My grandfather passed away in the middle of the night on Christmas many years ago. When I woke up that morning, my parents broke the news. We had said our goodbyes the night before, but hearing he was gone brought a fresh wave of pain that early Christmas morning. As the day continued, I remember I started receiving Merry Christmas texts from friends who knew that I was in Iowa because my grandfather had been on his deathbed. In that moment, those Merry Christmas texts only served to deepen the pain because my sorrow had been met with silence from my friends; my painful reality was ignored for a more lighthearted one.
Many Black, Brown and interracial families have felt the exact same way in churches across our nation. The painful reality of the racial prejudice in our country has been ignored only for the Church to continue on with “status quo” conversations, sermon series, and ministries. Apart from our church that we attended while we lived in Waco, I can count on one hand the number of times I remember racial prejudice being specifically discussed in a Sunday sermon in a predominantly white congregation.
Even as I write that, I had to stop and let that sink in for myself. I’ve heard sermons on abortion. I’ve heard sermons on respecting authority. I’ve heard sermons on the need to evangelize lost communities in and out of our country. I’ve heard sermons reminding Christians to be involved in politics so Christian politicians “can fight for the Judeo- Christian rights that our country was founded on.” But a sermon or even a significant part of a sermon that calls the church members to repent of pride and bias in our own hearts and repent and seek forgiveness for the sins of slavery, oppression, and injustice? That topic is scarce on Sunday mornings.
I once would have said that race related issues are not universally affecting every church member and would be better served in private conversations. Yet, as I look throughout Scripture, I find the opposite to be true. In 1 Corinthians 6, Ephesians 6, Titus 1, Colossians 4 (and the list could continue), Paul writes to specific Believers or specific groups of Believers dealing with a specific topic. To argue that the church should only discuss things that are relatable to every member is not realistic.
Consequently, then we must ask ourselves, why as a Church are we primarily ignoring the subjects that affect our Members of Color more frequently? I know that the reasons for this will vary far and wide, yet the impact of silence is the same. The Church’s silence leaves our Believers of Color to conclude that their pain is not important enough, not valuable enough, or not realistic enough to be shared.
Your silence is deafening.
I’ll never forget holding Eliza in my lap one night reading her books with a singing competition on tv in the background. As a Black female contestant started to sing, Eliza paused what she was doing and sat entranced. I watched Eliza staring at the young woman, and the same thought kept coming to mind, “It’s true. Representation matters.”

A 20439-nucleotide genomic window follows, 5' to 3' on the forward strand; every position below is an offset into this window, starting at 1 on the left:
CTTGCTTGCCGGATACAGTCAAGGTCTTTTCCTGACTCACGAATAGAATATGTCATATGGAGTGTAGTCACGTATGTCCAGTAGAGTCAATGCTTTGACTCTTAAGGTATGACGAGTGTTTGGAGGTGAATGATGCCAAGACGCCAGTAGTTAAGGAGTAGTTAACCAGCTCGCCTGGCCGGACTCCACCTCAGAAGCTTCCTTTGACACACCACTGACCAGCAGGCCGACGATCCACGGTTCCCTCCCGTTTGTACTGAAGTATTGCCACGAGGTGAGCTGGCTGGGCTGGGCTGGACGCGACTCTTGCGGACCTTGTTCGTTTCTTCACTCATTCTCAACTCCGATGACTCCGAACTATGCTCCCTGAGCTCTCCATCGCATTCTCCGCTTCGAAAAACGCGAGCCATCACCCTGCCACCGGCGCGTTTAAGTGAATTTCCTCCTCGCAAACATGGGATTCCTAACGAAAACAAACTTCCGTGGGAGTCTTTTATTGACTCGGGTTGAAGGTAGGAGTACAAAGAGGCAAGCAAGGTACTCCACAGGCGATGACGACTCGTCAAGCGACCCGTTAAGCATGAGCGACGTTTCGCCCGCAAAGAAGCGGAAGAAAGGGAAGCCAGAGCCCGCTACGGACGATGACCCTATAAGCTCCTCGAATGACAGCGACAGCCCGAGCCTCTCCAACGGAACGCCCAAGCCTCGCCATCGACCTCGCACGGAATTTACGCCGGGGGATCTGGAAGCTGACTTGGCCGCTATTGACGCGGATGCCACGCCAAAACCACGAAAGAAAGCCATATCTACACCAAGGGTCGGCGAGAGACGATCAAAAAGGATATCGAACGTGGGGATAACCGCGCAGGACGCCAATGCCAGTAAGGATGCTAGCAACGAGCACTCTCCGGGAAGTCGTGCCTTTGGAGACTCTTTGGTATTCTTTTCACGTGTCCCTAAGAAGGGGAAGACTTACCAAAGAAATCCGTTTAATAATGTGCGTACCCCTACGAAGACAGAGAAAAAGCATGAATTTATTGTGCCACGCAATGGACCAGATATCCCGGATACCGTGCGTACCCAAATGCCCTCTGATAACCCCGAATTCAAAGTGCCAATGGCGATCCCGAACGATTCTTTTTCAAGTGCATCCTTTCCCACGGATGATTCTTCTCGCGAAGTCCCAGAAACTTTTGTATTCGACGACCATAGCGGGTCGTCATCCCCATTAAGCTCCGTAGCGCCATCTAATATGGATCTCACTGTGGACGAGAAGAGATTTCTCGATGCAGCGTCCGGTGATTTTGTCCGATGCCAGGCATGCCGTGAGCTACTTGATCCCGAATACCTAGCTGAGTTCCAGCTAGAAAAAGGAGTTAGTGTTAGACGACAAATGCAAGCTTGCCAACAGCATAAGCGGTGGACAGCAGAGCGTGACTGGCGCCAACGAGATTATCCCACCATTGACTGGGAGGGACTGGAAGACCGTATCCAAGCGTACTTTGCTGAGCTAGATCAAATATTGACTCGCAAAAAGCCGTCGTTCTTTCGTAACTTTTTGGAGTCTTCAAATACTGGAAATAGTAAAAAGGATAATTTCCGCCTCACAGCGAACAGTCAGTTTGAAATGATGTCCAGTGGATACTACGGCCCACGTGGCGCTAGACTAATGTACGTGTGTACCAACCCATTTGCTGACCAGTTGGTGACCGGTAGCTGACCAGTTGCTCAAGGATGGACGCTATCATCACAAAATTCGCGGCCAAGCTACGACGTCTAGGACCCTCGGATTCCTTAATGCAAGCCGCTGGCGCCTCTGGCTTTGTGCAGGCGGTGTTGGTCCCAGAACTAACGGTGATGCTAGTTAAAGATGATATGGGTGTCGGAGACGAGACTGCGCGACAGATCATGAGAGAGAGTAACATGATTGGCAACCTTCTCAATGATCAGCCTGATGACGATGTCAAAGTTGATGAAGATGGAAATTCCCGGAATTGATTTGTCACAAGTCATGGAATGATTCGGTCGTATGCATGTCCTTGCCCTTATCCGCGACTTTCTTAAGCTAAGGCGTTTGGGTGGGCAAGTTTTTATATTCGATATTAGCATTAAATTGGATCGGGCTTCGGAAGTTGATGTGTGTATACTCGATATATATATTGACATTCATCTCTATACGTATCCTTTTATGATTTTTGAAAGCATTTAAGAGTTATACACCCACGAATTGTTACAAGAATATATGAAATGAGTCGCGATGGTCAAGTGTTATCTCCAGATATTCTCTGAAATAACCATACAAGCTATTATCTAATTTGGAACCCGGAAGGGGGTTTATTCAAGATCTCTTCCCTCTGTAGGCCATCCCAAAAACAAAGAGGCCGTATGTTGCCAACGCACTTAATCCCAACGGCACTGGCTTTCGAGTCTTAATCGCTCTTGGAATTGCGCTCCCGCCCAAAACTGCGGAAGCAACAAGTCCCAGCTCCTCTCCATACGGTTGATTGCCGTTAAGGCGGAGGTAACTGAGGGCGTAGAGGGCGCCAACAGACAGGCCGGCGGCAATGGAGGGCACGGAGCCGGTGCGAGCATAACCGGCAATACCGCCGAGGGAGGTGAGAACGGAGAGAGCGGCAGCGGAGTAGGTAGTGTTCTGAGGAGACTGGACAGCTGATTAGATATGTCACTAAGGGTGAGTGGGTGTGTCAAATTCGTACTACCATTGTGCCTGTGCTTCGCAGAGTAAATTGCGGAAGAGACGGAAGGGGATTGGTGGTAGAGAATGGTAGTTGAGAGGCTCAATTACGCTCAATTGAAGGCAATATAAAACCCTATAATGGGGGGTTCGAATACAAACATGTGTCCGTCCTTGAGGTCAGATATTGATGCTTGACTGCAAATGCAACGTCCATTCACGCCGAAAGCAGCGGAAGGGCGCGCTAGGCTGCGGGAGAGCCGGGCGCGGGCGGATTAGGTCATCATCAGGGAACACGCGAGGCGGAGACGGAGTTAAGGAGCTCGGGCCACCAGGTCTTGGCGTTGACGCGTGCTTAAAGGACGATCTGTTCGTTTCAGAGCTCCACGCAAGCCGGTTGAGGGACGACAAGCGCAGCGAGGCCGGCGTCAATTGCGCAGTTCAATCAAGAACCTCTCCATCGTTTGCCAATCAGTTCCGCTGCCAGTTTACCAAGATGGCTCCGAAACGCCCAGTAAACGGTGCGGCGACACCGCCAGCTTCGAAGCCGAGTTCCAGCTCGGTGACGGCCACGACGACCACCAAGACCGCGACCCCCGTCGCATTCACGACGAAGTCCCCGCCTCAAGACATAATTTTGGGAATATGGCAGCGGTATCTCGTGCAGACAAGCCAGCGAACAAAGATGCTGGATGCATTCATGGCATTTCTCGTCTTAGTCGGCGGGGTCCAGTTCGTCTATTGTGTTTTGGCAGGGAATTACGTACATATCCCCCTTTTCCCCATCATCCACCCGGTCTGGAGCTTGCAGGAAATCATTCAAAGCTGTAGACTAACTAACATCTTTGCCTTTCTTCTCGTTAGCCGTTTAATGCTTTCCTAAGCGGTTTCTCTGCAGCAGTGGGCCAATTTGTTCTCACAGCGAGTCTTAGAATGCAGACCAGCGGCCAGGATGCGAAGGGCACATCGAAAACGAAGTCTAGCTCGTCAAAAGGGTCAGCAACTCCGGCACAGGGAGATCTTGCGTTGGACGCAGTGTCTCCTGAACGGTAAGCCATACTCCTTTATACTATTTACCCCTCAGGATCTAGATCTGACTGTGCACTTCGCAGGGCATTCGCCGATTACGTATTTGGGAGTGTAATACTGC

I am only three years deep in this journey of finding role models who look like my children for my children. As I mentioned before, Eliza notices every single time there is a little girl who shares her skin tone and her beautiful curly hair. This past week, we were reading a book and she innocently asked me, “Where’s me?” In this particular book, there wasn’t a girl who mirrored Eliza’s reflection. It hit me in my gut. Every book we read, she is looking for herself.
Isn’t that what we all do? I loved to read as a kid and teenager. In every single book I read, I always pictured myself as one of the characters. We all want to be the heroin. The kid who makes good decisions. The kid who goes on the adventure. The kid who saves the day.
Yet for my beautiful Black daughter, she is already realizing that often the world won’t give her the heroine role. All too often, the world doesn’t give little Black girls and boys roles at all. My son and my daughter will have to forge their own roles in the stories they read and play.
Before we ever had kids, I remember my husband and I starting to talk about the truth that representation matters. We had moved from a predominantly diverse area of Houston, to an area of Texas that had an obvious majority of white people living and attending the school we were at. Sadly, it took me until that point in my life to start to recognize what People of Color have been stating for years. Representation matters.
Representation matters. But here’s the lesson that I took way too long to realize through all this. Not only does it matter for POC, but it also matters for white America.